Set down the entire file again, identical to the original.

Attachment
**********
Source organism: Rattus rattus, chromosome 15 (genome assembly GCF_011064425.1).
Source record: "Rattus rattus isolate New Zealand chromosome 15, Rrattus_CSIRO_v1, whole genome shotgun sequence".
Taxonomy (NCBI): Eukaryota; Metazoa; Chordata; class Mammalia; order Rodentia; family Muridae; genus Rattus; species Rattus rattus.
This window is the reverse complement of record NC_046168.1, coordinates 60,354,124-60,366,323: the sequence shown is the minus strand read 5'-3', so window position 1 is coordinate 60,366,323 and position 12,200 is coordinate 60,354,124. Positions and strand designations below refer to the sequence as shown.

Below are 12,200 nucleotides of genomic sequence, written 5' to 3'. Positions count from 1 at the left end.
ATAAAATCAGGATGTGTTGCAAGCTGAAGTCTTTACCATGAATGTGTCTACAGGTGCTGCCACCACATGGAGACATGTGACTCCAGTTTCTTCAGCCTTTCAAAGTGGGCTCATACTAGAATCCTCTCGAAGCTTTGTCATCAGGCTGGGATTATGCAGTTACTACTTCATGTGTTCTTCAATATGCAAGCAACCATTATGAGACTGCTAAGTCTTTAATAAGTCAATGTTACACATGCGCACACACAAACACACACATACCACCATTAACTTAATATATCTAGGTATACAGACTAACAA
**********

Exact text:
Source organism: Rattus rattus, chromosome 15 (genome assembly GCF_011064425.1).
Source record: "Rattus rattus isolate New Zealand chromosome 15, Rrattus_CSIRO_v1, whole genome shotgun sequence".
Taxonomy (NCBI): Eukaryota; Metazoa; Chordata; class Mammalia; order Rodentia; family Muridae; genus Rattus; species Rattus rattus.
This window is the reverse complement of record NC_046168.1, coordinates 60,354,124-60,366,323: the sequence shown is the minus strand read 5'-3', so window position 1 is coordinate 60,366,323 and position 12,200 is coordinate 60,354,124. Positions and strand designations below refer to the sequence as shown.

Below are 12,200 nucleotides of genomic sequence, written 5' to 3'. Positions count from 1 at the left end.
ATAAAATCAGGATGTGTTGCAAGCTGAAGTCTTTACCATGAATGTGTCTACAGGTGCTGCCACCACATGGAGACATGTGACTCCAGTTTCTTCAGCCTTTCAAAGTGGGCTCATACTAGAATCCTCTCGAAGCTTTGTCATCAGGCTGGGATTATGCAGTTACTACTTCATGTGTTCTTCAATATGCAAGCAACCATTATGAGACTGCTAAGTCTTTAATAAGTCAATGTTACACATGCGCACACACAAACACACACATACCACCATTAACTTAATATATCTAGGTATACAGACTAACAA